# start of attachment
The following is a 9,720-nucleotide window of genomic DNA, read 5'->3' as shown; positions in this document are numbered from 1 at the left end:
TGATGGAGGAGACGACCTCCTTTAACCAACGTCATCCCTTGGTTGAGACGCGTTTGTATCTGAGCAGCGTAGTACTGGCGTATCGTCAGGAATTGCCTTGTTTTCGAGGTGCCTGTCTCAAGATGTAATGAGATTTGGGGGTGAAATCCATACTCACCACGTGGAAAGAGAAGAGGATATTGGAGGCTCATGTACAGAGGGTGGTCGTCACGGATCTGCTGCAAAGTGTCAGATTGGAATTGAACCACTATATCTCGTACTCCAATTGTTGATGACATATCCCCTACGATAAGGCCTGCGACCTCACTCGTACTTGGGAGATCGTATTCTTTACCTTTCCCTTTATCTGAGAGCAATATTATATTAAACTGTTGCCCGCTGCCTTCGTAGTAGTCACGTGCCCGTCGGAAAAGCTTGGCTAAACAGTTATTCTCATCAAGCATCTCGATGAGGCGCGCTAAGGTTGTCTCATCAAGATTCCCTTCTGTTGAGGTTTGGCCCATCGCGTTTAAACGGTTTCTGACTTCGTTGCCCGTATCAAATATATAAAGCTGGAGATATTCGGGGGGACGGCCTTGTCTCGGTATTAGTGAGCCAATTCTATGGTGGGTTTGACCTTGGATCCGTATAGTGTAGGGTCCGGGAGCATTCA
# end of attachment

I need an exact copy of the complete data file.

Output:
The following is a 9,720-nucleotide window of genomic DNA, read 5'->3' as shown; positions in this document are numbered from 1 at the left end:
TGATGGAGGAGACGACCTCCTTTAACCAACGTCATCCCTTGGTTGAGACGCGTTTGTATCTGAGCAGCGTAGTACTGGCGTATCGTCAGGAATTGCCTTGTTTTCGAGGTGCCTGTCTCAAGATGTAATGAGATTTGGGGGTGAAATCCATACTCACCACGTGGAAAGAGAAGAGGATATTGGAGGCTCATGTACAGAGGGTGGTCGTCACGGATCTGCTGCAAAGTGTCAGATTGGAATTGAACCACTATATCTCGTACTCCAATTGTTGATGACATATCCCCTACGATAAGGCCTGCGACCTCACTCGTACTTGGGAGATCGTATTCTTTACCTTTCCCTTTATCTGAGAGCAATATTATATTAAACTGTTGCCCGCTGCCTTCGTAGTAGTCACGTGCCCGTCGGAAAAGCTTGGCTAAACAGTTATTCTCATCAAGCATCTCGATGAGGCGCGCTAAGGTTGTCTCATCAAGATTCCCTTCTGTTGAGGTTTGGCCCATCGCGTTTAAACGGTTTCTGACTTCGTTGCCCGTATCAAATATATAAAGCTGGAGATATTCGGGGGGACGGCCTTGTCTCGGTATTAGTGAGCCAATTCTATGGTGGGTTTGACCTTGGATCCGTATAGTGTAGGGTCCGGGAGCATTCA